Companies like Yoast SEO enhance the WordPress core platform with easy-to-use and free features, that ensure your data is ready for search engines like Google and Bing to start sharing with the world. Even something as simple as a site-map, which tells search engines what your site contains – is available out of the box with a new installation.
Where there isn’t a plugin specifically available for your data entities, the WordPress API allows extensible new features to be supported.
AMP and OpenGraph support are but a single plugin away – which allows your content creators and editors to do what they do best, create content and allow WordPress to serve the data in open-sourced microformats or similar.
As an aside: WordPress can be extended to serve news-feeds for something as obscure as TV news tickers on cable networks.
Total ownership of your digital assets*
Because WordPress licensing is based on GPLv3 license, you own the source code – you can change it, augment it and re-distribute it as you like. In a situation where you self-host your WordPress installation, you also have full ownership and governance of the data you collect within WordPress. You don’t need to sign contracts with long T&C’s which block your data and ownership when you no longer wish to pay for them.
The data and installation of WordPress is yours and in general – this is critical when handling user or sensitive data that you can’t or do not wish to share with a third-party.
This level of freedom is built within the core foundations of the WordPress plugin and extends to every project or plugin created – the GPL v3 license forms the very contract of ownership in a clear and open way.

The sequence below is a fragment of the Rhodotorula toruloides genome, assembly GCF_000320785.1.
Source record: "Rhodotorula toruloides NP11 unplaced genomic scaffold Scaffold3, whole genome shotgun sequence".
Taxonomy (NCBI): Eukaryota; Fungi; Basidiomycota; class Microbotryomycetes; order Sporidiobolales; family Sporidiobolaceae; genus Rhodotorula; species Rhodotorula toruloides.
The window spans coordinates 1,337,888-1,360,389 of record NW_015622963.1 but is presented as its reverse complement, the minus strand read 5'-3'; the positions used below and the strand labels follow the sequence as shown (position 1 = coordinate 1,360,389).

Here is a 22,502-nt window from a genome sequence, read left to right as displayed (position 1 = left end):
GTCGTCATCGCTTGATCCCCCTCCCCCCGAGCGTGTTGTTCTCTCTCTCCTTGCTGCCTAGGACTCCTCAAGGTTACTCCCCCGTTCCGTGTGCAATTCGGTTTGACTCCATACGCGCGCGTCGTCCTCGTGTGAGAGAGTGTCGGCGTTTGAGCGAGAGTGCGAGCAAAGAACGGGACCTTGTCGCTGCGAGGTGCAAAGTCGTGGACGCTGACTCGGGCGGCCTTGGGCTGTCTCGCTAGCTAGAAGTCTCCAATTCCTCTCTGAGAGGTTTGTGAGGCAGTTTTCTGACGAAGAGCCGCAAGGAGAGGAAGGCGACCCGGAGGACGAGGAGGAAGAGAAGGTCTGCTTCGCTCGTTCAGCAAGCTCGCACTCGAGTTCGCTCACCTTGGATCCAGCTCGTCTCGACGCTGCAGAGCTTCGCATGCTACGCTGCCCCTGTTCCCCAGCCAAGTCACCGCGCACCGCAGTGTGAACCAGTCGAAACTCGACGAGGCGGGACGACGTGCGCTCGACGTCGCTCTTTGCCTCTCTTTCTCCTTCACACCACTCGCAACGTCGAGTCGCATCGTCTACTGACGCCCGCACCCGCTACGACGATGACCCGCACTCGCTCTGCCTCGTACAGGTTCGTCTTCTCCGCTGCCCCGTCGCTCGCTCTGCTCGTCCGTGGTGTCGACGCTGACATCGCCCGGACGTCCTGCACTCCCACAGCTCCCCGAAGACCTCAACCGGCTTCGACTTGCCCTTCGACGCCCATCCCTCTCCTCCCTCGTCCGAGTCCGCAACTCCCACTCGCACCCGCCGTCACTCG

There are some exceptions to this, typically ownership of design elements in themes and any ownership detailed in contracts for work under taken with third-parties (developers, agencies etc).
WordPress editing experience is only getting better and better
From a personal note (Tarei), I have been privileged to see the effect the Block Editor and WordPress editing experience has on large publishing teams used to using large, monolithic alternatives to WordPress. When you can demonstrate how to use blocks to create engaging and vibrant content in a matter of minutes, not hours – the editor is simply a delight.
It is under constant development and improvements with collaboration features scheduled for the next phases of the Block Editor project – creating content is getting so much more intuitive, that other CMS’s will be lagging behind.
In the interest of open source however, the block editor (codenamed Gutenberg) project is portable and completely open-source, so these other CMS’s can adopt the block editor for themselves too.
Before considering your next digital platform, ask yourself – Why not WordPress instead? There are more reasons than not to consider WordPress as the foundation – and if you find a good reason why not to use WordPress, we’d be more than happy to hear from you.
If you have any questions about the feasibility of using WordPress in your next project – reach out to us, we’d love to talk too.. we believe in WordPress, not just as a project dependency, but the community it continues to grow as well.
May your 2023 digital aspiration be built upon the thousands on worldwide contributions that is the WordPress project.
– Featured image by fauxels: https://www.pexels.com/photo/photo-of-people-doing-handshakes-3183197
– SEO photo by Pixabay: https://www.pexels.com/photo/advertising-alphabet-business-communication-270637/